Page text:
Ray Allen has a new book coming out in which he relates stories from his lengthy NBA career, including his five-year, title-winning stint with the Celtics. That period ended in acrimony when Allen defected to the rival Heat in 2012, and according to him, there were some rocky moments along the way, as well, including more than a few involving then-Boston teammate Rajon Rondo.
New Orleans Pelicans point guard Rajon Rondo spoke out Sunday regarding former Boston Celtics teammate Ray Allen's upcoming book. He criticized Allen's choice to bring up old problems now and claimed it was just for attention. The only reason he was using Rondo's name was for publicity.
"He just wants attention," Rondo said. "I need actually some sales from [the book], only [publicity] it's been getting is from my name. I need some percentage or something. His people contact my people or something. The only pub I've been hearing about is when he mentions my name."
"Obviously that man is hurting," Rondo said of Allen. "I don't know if it's financially, I don't know if it's mentally. He wants to stay relevant. I am who I am. I don't try to be something I'm not. I can't say the same for him. He's looking for attention. I'm a better human being than that. I take accountability for my actions.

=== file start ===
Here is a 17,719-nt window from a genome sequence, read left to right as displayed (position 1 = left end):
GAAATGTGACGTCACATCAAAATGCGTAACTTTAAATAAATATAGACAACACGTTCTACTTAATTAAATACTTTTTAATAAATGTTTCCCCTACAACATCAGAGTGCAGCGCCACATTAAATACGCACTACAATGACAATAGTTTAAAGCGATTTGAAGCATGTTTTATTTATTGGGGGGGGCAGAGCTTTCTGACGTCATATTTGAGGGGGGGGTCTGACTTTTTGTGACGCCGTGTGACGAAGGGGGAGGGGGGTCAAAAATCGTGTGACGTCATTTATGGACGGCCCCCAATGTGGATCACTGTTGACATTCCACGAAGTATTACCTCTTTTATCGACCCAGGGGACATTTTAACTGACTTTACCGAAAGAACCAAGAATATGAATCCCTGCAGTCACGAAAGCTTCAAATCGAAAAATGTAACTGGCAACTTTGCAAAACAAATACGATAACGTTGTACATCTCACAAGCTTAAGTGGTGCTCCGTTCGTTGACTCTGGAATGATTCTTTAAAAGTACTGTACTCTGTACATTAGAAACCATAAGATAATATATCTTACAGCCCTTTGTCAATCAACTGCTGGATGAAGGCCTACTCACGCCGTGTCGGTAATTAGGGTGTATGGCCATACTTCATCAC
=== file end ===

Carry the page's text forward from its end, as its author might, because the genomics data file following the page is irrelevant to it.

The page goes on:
"Certain [stuff] happens in my life, I man up. But he has a whole other agenda."
But Rondo also told the newspaper he would be open to talking to Allen and trying to mend fences. "I just want to talk to him man-to-man. I don't have a problem with the man," Rondo said.
"I'll be the fall guy, but damn, now you in the book talking about this and that. And for me as a teammate, I probably supported [Allen] more than anybody on the team, all [his stuff] that [he] had going on in Boston. I wasn't mad that he went to Miami."
In excerpts from Allen’s book (set to go on sale later this month) that were summarized recently by Sporting News, Rondo is portrayed as having turned into a difficult player to deal with, for both teammates and coaches in Boston. In his book, Allen reportedly wrote that Rondo, who was drafted by Boston in 2006 and spent eight-plus seasons there, began to assume a leadership status, particularly after the 2008 title, that other Celtics did not feel was entirely warranted.